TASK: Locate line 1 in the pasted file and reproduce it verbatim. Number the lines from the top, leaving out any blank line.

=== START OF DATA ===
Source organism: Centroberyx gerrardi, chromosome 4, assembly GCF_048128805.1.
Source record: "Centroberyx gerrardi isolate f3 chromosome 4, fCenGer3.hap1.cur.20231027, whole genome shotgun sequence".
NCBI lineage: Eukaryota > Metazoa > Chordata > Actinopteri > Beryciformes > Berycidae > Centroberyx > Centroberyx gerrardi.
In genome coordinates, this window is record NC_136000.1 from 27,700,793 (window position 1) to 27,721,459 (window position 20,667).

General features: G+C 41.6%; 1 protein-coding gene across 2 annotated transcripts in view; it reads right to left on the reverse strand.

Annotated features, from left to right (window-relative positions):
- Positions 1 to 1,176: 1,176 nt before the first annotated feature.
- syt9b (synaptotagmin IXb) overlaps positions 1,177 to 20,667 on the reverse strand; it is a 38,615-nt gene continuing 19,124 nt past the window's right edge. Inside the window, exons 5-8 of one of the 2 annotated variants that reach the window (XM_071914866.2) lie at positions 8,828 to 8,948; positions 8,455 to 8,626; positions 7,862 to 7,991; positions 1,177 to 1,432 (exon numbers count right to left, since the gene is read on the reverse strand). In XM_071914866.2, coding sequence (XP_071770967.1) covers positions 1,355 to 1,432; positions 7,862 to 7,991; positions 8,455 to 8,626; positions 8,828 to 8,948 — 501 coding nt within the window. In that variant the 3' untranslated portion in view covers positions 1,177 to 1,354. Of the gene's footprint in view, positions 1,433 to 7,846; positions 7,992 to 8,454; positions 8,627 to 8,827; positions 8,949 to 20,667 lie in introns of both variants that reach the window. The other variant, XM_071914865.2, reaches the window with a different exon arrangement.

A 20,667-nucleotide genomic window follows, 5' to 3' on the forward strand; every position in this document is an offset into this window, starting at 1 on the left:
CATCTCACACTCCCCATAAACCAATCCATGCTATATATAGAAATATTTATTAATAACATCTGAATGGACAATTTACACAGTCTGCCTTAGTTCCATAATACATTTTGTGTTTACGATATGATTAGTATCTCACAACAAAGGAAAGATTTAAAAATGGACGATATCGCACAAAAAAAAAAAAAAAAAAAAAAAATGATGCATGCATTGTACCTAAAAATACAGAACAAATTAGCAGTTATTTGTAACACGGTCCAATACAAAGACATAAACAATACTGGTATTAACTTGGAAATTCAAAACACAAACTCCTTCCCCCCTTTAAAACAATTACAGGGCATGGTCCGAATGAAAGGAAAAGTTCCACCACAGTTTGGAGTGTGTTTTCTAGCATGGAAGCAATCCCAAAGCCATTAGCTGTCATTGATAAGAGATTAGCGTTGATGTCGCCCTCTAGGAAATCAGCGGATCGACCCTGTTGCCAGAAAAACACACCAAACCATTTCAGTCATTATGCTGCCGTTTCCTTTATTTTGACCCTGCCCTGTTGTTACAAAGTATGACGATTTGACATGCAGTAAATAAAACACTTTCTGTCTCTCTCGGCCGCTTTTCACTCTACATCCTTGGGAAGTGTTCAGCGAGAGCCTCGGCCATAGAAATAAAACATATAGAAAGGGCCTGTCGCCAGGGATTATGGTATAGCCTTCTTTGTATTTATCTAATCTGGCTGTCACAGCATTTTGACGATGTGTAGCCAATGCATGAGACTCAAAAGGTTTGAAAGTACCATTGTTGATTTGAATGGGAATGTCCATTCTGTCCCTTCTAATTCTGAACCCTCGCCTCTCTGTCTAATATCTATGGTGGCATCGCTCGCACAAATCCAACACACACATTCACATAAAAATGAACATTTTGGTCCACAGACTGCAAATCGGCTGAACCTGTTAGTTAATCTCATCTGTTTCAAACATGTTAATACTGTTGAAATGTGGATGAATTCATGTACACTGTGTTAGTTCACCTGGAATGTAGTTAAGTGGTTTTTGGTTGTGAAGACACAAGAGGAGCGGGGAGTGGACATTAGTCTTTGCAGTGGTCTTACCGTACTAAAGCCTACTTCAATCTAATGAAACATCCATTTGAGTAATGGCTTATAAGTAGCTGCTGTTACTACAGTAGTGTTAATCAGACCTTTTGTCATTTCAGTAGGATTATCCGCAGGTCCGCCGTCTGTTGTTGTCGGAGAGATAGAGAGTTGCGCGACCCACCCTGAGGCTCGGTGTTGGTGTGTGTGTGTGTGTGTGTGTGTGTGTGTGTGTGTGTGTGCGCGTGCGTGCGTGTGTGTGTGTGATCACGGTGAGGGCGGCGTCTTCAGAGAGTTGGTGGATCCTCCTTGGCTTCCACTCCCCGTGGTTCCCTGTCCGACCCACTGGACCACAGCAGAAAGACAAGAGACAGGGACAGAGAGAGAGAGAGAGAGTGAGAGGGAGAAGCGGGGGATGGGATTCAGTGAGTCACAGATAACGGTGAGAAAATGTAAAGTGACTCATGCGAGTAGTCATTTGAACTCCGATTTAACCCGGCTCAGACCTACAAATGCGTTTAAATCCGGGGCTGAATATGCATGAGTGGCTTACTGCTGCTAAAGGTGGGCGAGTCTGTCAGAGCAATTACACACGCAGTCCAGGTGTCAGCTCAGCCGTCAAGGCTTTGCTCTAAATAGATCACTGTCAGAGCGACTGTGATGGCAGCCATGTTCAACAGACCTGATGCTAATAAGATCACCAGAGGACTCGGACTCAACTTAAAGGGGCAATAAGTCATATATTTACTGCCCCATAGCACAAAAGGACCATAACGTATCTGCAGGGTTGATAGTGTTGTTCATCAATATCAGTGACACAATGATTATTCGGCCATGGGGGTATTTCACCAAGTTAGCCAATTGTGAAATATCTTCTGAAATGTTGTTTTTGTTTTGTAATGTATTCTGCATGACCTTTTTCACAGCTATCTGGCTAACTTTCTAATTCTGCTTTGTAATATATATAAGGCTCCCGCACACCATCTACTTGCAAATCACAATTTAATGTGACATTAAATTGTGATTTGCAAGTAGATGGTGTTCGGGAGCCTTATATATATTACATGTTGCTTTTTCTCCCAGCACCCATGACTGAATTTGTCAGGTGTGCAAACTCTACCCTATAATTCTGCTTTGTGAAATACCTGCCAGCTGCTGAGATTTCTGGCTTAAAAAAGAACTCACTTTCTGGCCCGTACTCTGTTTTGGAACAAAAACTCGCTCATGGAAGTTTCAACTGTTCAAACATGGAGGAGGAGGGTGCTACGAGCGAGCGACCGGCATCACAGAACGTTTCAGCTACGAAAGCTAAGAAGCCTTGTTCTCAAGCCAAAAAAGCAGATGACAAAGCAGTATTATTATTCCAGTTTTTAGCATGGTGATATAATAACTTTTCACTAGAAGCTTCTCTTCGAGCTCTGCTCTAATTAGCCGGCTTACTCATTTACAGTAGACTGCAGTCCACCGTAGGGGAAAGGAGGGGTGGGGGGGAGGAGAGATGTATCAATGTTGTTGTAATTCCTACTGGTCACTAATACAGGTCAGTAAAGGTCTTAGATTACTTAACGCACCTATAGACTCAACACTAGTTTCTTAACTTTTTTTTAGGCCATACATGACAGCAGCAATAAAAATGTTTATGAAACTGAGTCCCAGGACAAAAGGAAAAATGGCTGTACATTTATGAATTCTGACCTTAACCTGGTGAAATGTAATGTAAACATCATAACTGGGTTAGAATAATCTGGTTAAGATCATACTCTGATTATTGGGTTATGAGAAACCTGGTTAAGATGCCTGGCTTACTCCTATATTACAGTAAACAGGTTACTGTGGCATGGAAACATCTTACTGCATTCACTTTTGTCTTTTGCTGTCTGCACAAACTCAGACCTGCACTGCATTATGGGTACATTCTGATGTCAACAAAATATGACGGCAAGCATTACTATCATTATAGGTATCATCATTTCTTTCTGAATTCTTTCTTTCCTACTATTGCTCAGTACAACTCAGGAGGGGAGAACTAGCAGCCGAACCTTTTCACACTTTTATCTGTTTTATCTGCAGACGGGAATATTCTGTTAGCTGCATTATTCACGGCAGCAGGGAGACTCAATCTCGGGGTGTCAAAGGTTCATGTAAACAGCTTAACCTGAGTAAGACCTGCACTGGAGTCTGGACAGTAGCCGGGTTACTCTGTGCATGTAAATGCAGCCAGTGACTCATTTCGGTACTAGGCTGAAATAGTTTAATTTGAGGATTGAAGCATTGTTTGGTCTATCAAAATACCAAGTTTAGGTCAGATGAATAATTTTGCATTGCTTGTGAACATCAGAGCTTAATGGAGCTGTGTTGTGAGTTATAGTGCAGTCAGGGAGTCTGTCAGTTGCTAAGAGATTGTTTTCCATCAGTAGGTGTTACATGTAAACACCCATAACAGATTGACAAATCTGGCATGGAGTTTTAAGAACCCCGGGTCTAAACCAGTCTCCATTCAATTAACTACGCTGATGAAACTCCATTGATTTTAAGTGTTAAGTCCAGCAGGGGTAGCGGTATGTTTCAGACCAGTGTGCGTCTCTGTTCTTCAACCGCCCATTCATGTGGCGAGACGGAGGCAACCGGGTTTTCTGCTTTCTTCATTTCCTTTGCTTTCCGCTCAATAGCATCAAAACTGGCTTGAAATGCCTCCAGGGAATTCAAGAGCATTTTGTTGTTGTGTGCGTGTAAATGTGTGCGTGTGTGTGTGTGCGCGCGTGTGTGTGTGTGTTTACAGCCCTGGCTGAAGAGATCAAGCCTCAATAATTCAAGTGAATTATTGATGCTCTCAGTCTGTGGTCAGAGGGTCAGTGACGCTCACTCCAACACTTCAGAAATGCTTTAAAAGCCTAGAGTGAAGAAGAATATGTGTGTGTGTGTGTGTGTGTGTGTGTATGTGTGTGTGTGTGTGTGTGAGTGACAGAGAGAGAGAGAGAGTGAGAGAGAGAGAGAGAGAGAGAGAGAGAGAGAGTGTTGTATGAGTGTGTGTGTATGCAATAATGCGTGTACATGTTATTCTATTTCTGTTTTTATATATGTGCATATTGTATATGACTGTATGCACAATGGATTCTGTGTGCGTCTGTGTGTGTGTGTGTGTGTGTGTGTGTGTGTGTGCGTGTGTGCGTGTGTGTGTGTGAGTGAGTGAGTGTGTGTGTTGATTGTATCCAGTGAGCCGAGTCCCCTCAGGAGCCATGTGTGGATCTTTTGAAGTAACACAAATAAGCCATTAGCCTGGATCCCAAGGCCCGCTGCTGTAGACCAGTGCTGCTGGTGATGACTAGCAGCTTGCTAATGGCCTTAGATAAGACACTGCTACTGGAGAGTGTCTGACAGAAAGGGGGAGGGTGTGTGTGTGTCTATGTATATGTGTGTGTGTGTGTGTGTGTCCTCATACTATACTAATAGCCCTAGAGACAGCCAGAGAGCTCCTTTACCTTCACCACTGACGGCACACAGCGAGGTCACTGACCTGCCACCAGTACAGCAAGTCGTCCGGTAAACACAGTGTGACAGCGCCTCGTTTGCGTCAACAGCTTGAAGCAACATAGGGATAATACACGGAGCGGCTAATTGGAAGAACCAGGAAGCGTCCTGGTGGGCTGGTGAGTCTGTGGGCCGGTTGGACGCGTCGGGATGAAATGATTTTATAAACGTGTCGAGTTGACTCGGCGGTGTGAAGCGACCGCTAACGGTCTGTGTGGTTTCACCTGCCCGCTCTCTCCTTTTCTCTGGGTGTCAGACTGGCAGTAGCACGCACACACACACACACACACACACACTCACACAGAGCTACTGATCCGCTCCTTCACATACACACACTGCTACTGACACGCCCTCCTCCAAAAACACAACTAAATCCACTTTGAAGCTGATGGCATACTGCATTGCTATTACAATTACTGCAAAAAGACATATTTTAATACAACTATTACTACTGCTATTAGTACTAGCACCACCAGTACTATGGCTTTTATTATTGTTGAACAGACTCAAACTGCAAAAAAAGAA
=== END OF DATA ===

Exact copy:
Source organism: Centroberyx gerrardi, chromosome 4, assembly GCF_048128805.1.